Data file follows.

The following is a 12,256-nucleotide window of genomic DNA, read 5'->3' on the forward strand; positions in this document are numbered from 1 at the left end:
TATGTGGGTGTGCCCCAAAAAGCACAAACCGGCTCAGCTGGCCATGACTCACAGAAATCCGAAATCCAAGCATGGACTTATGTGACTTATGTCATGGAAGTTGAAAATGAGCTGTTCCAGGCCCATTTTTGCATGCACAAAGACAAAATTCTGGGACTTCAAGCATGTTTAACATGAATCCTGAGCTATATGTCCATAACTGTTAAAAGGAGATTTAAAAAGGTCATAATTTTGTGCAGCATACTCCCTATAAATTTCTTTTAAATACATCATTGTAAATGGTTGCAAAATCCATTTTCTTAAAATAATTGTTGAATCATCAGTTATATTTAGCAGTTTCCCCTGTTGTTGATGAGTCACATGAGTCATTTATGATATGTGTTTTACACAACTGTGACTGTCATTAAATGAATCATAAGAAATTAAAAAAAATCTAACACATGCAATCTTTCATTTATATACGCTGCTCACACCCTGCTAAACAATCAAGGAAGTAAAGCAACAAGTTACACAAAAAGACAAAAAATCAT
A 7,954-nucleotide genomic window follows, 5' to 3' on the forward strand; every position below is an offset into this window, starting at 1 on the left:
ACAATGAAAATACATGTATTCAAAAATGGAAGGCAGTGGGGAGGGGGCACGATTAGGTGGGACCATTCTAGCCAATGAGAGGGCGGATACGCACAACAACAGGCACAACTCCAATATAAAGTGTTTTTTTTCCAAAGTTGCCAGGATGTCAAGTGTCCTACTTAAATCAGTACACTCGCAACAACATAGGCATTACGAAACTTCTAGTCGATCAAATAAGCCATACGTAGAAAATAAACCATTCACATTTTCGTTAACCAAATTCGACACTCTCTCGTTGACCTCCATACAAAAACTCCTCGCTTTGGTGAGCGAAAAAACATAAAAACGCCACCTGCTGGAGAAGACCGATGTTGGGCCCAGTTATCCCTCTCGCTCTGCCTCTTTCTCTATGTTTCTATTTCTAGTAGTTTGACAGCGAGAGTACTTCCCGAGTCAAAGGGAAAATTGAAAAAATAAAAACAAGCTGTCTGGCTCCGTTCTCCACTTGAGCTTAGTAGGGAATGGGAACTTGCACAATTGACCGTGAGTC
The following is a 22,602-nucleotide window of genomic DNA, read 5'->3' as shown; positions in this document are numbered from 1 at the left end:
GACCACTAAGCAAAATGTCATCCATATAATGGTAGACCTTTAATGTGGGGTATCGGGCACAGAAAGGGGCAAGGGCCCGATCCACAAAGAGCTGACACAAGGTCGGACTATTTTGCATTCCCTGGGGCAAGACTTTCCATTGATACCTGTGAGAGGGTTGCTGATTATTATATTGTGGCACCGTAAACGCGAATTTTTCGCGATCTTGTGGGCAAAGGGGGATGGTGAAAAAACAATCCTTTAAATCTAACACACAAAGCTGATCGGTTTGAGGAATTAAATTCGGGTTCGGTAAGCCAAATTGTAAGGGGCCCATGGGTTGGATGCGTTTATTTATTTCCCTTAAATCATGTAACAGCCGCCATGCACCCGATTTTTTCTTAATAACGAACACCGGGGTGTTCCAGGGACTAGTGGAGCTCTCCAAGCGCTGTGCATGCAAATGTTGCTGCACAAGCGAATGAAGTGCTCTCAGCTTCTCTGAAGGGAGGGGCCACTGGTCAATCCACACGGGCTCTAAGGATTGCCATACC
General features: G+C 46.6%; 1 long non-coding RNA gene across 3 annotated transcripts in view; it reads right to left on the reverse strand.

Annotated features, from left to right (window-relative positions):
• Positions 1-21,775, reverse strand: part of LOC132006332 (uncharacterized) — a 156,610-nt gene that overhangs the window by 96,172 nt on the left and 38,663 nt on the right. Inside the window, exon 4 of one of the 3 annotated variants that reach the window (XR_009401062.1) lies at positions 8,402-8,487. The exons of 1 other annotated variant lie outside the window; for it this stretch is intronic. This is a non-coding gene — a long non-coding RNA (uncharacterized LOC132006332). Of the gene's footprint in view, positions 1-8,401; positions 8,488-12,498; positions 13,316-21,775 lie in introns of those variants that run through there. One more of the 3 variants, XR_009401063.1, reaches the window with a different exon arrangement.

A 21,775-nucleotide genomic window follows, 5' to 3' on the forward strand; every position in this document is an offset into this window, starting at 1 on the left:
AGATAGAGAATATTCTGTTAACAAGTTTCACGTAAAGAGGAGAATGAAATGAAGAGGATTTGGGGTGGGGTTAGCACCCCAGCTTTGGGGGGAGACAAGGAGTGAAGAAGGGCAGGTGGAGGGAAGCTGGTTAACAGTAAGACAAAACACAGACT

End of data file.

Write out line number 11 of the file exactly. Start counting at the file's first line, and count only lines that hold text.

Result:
AGATAGAGAATATTCTGTTAACAAGTTTCACGTAAAGAGGAGAATGAAATGAAGAGGATTTGGGGTGGGGTTAGCACCCCAGCTTTGGGGGGAGACAAGGAGTGAAGAAGGGCAGGTGGAGGGAAGCTGGTTAACAGTAAGACAAAACACAGACT